This week, the interns grabbed the reins and analyzed all three Tide Reports for the week (check out the wrap post for more details). Luckily, we had practice last week with Ray. MailChimp may be confusing to use at first, but it is a pretty cool tracking tool. Kaori took a first pass at the metrics for the first two Tide Reports earlier in the week, and then returned to them on Friday and found more engagment — does this mean more people go back to their inboxes to read our newsletters? Only a few. Does this give us hope that maybe we are growing in readership and clickership? Yes!
The Art of the Pitch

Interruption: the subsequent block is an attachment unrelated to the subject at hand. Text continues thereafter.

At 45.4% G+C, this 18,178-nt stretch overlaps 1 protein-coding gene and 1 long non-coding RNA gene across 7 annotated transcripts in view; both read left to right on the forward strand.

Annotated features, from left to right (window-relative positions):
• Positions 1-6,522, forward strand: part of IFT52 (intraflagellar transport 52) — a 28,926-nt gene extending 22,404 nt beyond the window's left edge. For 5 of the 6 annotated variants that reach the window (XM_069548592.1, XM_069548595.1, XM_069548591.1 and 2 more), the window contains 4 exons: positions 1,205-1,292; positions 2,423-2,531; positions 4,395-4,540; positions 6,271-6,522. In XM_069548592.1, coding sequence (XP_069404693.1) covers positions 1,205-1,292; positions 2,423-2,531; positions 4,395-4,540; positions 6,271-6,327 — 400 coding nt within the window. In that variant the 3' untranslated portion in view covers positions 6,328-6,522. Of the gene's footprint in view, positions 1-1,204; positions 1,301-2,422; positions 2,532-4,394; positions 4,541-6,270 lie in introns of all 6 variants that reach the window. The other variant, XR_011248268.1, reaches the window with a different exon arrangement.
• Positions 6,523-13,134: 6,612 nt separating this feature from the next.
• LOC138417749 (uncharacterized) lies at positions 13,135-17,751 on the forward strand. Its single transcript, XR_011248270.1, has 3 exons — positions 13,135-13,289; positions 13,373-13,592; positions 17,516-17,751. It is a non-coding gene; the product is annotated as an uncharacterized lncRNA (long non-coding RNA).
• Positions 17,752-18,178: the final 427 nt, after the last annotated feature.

This week was "pitch week" for Paulina and Liana! In order to visualize the impact of ocean acidification on coral reefs, Kaori combined images from Jamaica, the Inshore Great Barrier Reef (Australia), and the Florida Keys to show the degradation of coral reefs over time. The original images came from Terry Hughes' opening slides at the International Coral Reef Symposium of 2012. Paulina pitched this image to ocean design blogs, hoping to reach out to those unlikely to write about ocean acidification. One blog, Enpundit, will be writing about ocean acidification on Monday, July 16th. This image was also shared quite a bit on Facebook and Twitter, making for some happy interns.